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How Nurses Build Confidence in New Mothers

In the days after childbirth, first-time mothers look to nurses in the maternity ward to teach them how to handle their newborns. Learn how you can help.

In the days after childbirth, first-time mothers look to the RNs in the maternity ward to teach them how to handle their newborns. Postpartum nursing is a specialty that provides the invaluable service of making women into mothers. The nurses and their new moms share just a few days together, and during that time, the mothers will learn to breastfeed, hold, and comfort their newborns.

Breastfeeding, although a natural function, seems anything but natural to most new mothers. The baby has to be taught to latch on, and the mother needs to recognize the sensation of the “let down” of milk. Usually, a breastfeeding specialist works with the maternity team, but the ward nurses often have to encourage mothers to help them succeed.

Maternity ward RNs establish the newborn’s earliest routine while the mother recovers from delivery and begins to learn what her baby needs. For example, the nurse will communicate feeding plans with patients every night to establish whether the mother wants to breastfeed in the morning, bottle feed the baby, or have the nurse do the bottle feeding.

The nurse will detail the newborn’s sleeping and eating habits and monitor all the baby’s health signs. She will also monitor the mother’s progress and emotional state and educate the new parents to prepare them for bringing the baby home.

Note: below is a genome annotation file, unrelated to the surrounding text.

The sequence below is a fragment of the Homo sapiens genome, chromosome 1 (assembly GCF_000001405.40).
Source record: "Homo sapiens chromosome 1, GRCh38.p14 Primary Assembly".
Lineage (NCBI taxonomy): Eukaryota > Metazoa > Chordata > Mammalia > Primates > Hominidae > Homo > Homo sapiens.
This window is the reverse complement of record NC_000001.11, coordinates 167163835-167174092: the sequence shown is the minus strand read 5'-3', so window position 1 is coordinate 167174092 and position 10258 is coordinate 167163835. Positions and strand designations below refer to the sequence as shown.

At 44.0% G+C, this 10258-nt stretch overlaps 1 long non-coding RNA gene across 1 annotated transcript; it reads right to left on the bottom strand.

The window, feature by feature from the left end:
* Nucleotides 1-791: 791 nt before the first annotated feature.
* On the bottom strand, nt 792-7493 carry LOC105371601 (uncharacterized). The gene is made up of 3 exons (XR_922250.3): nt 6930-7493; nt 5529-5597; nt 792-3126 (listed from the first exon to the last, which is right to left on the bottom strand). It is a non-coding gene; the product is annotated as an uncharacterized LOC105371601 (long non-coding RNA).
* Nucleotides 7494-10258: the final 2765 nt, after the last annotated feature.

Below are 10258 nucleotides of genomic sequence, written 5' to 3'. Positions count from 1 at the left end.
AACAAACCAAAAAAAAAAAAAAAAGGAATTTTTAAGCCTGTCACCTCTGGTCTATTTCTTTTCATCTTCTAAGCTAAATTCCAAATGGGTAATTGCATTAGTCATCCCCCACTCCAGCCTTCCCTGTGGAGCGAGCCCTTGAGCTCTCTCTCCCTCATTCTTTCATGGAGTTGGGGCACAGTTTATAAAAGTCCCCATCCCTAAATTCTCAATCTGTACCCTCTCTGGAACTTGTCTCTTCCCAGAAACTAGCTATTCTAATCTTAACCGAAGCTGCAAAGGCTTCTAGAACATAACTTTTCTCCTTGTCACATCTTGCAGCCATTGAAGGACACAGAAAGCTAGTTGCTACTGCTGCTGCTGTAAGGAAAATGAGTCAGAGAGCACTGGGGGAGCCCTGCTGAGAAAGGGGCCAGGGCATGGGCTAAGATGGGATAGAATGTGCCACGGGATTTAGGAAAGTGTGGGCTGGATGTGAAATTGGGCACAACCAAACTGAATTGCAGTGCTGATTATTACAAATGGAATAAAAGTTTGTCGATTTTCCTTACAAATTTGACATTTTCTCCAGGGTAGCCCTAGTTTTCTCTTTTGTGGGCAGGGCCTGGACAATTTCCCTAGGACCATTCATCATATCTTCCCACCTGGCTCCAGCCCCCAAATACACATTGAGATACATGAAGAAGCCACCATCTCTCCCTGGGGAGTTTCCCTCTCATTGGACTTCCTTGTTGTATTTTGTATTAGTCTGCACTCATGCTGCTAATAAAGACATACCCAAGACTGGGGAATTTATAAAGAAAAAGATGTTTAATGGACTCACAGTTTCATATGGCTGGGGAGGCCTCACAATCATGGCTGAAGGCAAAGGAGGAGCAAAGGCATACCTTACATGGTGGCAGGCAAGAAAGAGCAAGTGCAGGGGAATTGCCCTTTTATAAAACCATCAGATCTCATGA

Most of maternity nursing is instinct; reading how each new mother feels and responding with the kind of support she will need to get through this transition. The early days in the maternity ward will set the stage for how the mother copes with her baby in the months to come at home. Of course, she will be alone through much of that, wondering with each new development what to do. But for now, she has you.

Maternity nurses answer all the questions no one knew to ask until the baby came along: Why is the milk clear? How do we get the baby to latch on? What if she doesn’t? Will circumcision hurt? Should I pick him up every time he cries? How do I take care of my baby when I’m too tired to take care of myself?

Some maternity RNs work in the homes of families with newborns for a few days or weeks after the baby leaves the hospital. These kinds of assignments usually require 24-hour coverage for 5 to 6 days a week to help with the adjustment.

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